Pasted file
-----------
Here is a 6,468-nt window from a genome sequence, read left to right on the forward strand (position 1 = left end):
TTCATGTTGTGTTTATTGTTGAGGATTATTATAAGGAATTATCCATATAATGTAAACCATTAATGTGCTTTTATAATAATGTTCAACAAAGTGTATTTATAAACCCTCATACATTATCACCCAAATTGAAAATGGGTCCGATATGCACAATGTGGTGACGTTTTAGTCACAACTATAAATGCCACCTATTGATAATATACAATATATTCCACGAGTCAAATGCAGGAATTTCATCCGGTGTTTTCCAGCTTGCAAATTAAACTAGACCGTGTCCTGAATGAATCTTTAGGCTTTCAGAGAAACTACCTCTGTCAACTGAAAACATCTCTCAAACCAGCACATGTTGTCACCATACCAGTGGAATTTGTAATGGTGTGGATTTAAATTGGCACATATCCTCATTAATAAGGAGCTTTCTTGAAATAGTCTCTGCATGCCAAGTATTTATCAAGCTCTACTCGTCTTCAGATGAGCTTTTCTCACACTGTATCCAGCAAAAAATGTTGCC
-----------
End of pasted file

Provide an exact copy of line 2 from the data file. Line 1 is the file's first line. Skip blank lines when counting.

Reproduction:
TTCATGTTGTGTTTATTGTTGAGGATTATTATAAGGAATTATCCATATAATGTAAACCATTAATGTGCTTTTATAATAATGTTCAACAAAGTGTATTTATAAACCCTCATACATTATCACCCAAATTGAAAATGGGTCCGATATGCACAATGTGGTGACGTTTTAGTCACAACTATAAATGCCACCTATTGATAATATACAATATATTCCACGAGTCAAATGCAGGAATTTCATCCGGTGTTTTCCAGCTTGCAAATTAAACTAGACCGTGTCCTGAATGAATCTTTAGGCTTTCAGAGAAACTACCTCTGTCAACTGAAAACATCTCTCAAACCAGCACATGTTGTCACCATACCAGTGGAATTTGTAATGGTGTGGATTTAAATTGGCACATATCCTCATTAATAAGGAGCTTTCTTGAAATAGTCTCTGCATGCCAAGTATTTATCAAGCTCTACTCGTCTTCAGATGAGCTTTTCTCACACTGTATCCAGCAAAAAATGTTGCC